Two stars for Lily James because . . . well, Lily James. One star for the odd bit of humor now and then, mostly very cozy British bits like the dad asking for a sandwich or someone stealing someone's crisps.
Other than that, this was a movie that left me feeling like Marlon Brando at the end of Apocalypse Now. The horror . .. the horror!
Please understand, I'm an American male and I've been listening to the Beatles for forty-three years. I remember what it was like when you could only buy their albums on vinyl and in America they were all different. We had Beatles 65 Beatles VI, and not Beatles for Sale. But I remember how good it felt on Sunday mornings at home, listening to songs like "Kansas City" and "Words of Love."
Funny thing is, both those songs are actually not Beatle originals. "Kansas City" was a Little Richard song. Richard was a gay black man from Macon, Georgia. "Words of Love" was written by a Texan named Buddy Holly. The Beatles learned a lot from those guys. Without them the Beatles really would not have existed. Without America the Beatles would not have existed.
Yet in this movie America is bad news, a joke, a put on. And the music of the Beatles is re-invented in a sort of painless virgin-birth that excludes any vision of change, conflict, or rebellion.
God knows the Beatles could be tough on America ("Rocky Raccoon" "Happiness Is A Warm Gun.") But they could also be hard on women. And old people. And England. And, well, everything. It's astonishing how the makers of this film want the Beatles to be remembered -- only the softest, soppiest ballads, and barely a nod to any of the mean, hard-rocking material they did almost as well as the Rolling Stones.
So getting down to the plot, such as it was. It's great fun to see Lily James, who soared playing unforgettable dream girls like Elizabeth Bennett and Natasha Rostov, playing a forgettable girl next door type. She just is so touching in all her scenes, especially when she hears "Yesterday" for the first time. But it's funny because when Jack leaves her to go on his first tour, I really expected him to start singing "If I Needed Someone." Because he's brushing her off for the money, and he's really ice cold about it! "If I had some more time to spend, then I guess I'd be with you my friend . . . if I needed someone!"
See how cold that song is? See how heartless? George Harrison wrote that. See, the Beatles could be cold. The Beatles could be mean. But they could also be brutally honest about their emotions. That's something this movie so does not get. Nor does it wish to!
Now look at the other side of the coin. In the oldest romantic movie cliche, when Jack is gone too long Ellie gets herself another man. Nothing wrong with that, good on her. But it's funny, when Jack sees the other guy I really expected him to get steaming mad and rush out on stage and start singing "I'll Cry Instead" How did John put it? "I've got every reason on earth to be mad, cause I've just lost the only girl I had. If I could see you now, I'd try to make you sad somehow. But I can't so I'll cry instead." See how direct that is? How it's brutally honest and direct and says what the man really feels, without any effort to act like a nice guy or leave everyone smiling? This movie so, so, does not get "I'll Cry Instead."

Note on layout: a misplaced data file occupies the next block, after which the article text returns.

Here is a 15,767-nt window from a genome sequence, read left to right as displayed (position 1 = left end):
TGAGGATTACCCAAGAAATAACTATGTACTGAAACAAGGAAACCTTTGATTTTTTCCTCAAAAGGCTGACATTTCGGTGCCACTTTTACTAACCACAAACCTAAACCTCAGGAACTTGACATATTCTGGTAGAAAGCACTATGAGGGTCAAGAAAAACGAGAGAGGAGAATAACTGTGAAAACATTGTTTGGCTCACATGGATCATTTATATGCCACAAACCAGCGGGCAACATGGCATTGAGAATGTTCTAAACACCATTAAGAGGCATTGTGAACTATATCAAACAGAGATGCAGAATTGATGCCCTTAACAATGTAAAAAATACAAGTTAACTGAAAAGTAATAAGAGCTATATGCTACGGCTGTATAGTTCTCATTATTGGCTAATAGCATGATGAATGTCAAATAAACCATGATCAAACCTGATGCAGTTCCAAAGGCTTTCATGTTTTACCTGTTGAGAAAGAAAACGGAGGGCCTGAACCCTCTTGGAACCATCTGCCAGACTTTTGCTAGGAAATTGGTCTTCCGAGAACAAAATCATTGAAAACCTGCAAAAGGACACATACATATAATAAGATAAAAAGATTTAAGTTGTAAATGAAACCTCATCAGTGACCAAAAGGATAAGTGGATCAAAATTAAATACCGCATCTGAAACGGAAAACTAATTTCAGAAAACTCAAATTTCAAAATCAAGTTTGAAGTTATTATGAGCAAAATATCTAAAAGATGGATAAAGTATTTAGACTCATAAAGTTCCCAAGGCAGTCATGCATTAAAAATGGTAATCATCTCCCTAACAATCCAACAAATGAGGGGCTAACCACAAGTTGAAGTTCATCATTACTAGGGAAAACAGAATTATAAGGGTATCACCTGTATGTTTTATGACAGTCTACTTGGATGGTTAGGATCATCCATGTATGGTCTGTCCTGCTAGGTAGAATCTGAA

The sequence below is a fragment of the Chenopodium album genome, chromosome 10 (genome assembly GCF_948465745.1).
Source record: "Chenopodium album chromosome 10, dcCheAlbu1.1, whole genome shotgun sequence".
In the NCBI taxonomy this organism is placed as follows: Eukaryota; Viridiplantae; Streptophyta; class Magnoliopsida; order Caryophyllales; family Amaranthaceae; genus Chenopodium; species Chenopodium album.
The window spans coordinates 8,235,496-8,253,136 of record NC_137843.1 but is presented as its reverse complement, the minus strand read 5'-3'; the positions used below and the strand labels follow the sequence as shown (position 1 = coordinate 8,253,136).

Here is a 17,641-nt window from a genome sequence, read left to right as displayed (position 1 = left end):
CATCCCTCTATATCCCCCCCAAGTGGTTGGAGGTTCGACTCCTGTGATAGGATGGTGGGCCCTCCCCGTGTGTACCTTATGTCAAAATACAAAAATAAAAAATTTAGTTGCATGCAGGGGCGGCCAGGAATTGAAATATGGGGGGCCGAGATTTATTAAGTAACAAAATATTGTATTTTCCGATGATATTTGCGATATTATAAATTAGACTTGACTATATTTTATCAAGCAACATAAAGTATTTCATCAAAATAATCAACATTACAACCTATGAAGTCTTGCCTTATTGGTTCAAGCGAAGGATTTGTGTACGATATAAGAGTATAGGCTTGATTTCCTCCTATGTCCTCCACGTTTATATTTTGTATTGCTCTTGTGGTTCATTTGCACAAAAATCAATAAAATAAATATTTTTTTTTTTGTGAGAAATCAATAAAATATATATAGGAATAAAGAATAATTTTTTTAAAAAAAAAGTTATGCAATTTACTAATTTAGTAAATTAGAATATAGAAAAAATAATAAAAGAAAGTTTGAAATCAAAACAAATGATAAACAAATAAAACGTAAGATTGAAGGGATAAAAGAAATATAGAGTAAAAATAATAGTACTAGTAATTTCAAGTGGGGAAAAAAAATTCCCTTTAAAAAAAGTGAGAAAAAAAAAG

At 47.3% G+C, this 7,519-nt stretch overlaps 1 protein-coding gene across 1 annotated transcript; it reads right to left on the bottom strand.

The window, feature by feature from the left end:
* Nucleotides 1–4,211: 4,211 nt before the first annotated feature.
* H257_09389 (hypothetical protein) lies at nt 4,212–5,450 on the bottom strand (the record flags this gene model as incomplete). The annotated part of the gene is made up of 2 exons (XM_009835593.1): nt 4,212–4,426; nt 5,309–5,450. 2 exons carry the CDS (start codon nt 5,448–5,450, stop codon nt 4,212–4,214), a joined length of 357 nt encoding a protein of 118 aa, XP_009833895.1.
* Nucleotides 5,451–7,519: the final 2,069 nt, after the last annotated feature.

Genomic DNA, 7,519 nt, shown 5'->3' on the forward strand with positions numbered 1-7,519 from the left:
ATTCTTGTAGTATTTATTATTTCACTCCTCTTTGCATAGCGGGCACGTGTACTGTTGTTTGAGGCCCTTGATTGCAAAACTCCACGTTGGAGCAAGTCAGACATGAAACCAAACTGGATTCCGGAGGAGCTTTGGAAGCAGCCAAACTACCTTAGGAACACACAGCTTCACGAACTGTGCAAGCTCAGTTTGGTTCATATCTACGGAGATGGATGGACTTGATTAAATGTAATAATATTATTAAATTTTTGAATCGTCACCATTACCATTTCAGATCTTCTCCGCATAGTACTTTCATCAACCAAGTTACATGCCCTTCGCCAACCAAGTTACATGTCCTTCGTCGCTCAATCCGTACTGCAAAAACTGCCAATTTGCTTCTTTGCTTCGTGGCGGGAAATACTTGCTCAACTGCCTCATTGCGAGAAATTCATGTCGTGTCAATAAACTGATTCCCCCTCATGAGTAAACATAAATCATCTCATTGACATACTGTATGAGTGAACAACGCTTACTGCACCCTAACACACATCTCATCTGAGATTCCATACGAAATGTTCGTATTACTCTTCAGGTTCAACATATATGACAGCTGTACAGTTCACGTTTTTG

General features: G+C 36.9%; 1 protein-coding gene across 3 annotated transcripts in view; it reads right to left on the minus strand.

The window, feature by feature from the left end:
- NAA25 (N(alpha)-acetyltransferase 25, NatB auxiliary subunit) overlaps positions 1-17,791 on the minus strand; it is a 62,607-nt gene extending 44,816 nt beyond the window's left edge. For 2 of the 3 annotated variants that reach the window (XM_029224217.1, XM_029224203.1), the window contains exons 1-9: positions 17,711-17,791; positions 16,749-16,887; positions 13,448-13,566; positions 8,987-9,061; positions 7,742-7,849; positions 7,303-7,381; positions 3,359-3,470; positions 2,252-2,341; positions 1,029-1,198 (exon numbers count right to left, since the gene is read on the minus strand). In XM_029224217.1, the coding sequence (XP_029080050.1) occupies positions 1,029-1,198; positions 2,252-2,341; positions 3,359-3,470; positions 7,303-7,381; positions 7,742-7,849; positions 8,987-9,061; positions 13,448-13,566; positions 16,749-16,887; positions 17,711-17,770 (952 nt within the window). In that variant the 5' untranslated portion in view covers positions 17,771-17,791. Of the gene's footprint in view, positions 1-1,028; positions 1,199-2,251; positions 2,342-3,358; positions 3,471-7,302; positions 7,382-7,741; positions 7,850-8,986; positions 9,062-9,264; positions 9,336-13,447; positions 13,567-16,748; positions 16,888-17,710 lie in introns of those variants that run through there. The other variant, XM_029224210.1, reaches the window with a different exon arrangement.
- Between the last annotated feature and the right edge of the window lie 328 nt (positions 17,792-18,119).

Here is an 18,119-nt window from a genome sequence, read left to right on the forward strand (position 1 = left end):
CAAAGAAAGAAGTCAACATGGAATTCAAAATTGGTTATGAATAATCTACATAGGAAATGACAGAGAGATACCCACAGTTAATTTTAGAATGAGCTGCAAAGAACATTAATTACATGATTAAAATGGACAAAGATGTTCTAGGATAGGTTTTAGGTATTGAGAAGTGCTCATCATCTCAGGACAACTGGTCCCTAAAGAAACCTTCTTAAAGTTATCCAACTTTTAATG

When I went to the movies yesterday to watch this yesterday, it was a big milestone in my life. All the other people in line were senior citizens, and when I said "one senior" the lad at the counter gave it to me without even asking my age. I felt kind of thrilled, yet sad. But this movie just made me sad. It's sad that the only people who want to see a movie about the Beatles are old people like me. It's even sadder that the vision this movie presents of the Beatles rigorously excludes about sixty percent of who they really were and what they had to say. Maybe it's just as well that young people are staying away in droves!
When I was a kid, forty years ago, there was a cheap made for TV movie in America about the Beatles' rise to fame. I'll never forget the scene at the Cavern Club, where the local kids are screaming and going crazy and the Beatles are about to go onstage for the first time with Ringo Starr as their Drummer. John Lennon is in command, and he looks out at the crowd with a cold, sneering look on his arrogant face. Then he shouts something like, "hello, you horrible lot. Welcome to the fabulous Apollo Theater in Harlem!"
Now what did he mean by that? What point was he trying to make? Figure it out and you'll understand why YESTERDAY is such an empty experience.
3 out of 7 found this helpful.
Was this review helpful? Sign in to vote.